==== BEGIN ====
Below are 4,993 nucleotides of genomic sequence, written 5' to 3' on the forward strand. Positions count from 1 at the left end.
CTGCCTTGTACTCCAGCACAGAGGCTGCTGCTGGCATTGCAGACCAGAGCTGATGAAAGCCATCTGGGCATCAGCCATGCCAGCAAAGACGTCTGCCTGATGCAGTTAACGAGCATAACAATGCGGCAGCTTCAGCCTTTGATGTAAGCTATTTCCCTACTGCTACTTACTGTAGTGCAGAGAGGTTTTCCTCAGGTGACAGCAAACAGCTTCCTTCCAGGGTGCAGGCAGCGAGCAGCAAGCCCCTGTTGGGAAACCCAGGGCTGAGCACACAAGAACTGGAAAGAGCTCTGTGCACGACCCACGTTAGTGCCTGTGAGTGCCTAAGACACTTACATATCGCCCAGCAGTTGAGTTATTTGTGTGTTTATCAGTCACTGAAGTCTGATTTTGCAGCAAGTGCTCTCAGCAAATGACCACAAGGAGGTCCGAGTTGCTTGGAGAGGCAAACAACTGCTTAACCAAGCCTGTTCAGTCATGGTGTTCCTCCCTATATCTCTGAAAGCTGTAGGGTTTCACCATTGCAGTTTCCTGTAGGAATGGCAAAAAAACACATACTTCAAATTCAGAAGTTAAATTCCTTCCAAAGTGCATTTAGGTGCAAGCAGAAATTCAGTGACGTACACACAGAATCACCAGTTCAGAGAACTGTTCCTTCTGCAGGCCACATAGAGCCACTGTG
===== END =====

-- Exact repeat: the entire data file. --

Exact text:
Below are 4,993 nucleotides of genomic sequence, written 5' to 3' on the forward strand. Positions count from 1 at the left end.
CTGCCTTGTACTCCAGCACAGAGGCTGCTGCTGGCATTGCAGACCAGAGCTGATGAAAGCCATCTGGGCATCAGCCATGCCAGCAAAGACGTCTGCCTGATGCAGTTAACGAGCATAACAATGCGGCAGCTTCAGCCTTTGATGTAAGCTATTTCCCTACTGCTACTTACTGTAGTGCAGAGAGGTTTTCCTCAGGTGACAGCAAACAGCTTCCTTCCAGGGTGCAGGCAGCGAGCAGCAAGCCCCTGTTGGGAAACCCAGGGCTGAGCACACAAGAACTGGAAAGAGCTCTGTGCACGACCCACGTTAGTGCCTGTGAGTGCCTAAGACACTTACATATCGCCCAGCAGTTGAGTTATTTGTGTGTTTATCAGTCACTGAAGTCTGATTTTGCAGCAAGTGCTCTCAGCAAATGACCACAAGGAGGTCCGAGTTGCTTGGAGAGGCAAACAACTGCTTAACCAAGCCTGTTCAGTCATGGTGTTCCTCCCTATATCTCTGAAAGCTGTAGGGTTTCACCATTGCAGTTTCCTGTAGGAATGGCAAAAAAACACATACTTCAAATTCAGAAGTTAAATTCCTTCCAAAGTGCATTTAGGTGCAAGCAGAAATTCAGTGACGTACACACAGAATCACCAGTTCAGAGAACTGTTCCTTCTGCAGGCCACATAGAGCCACTGTG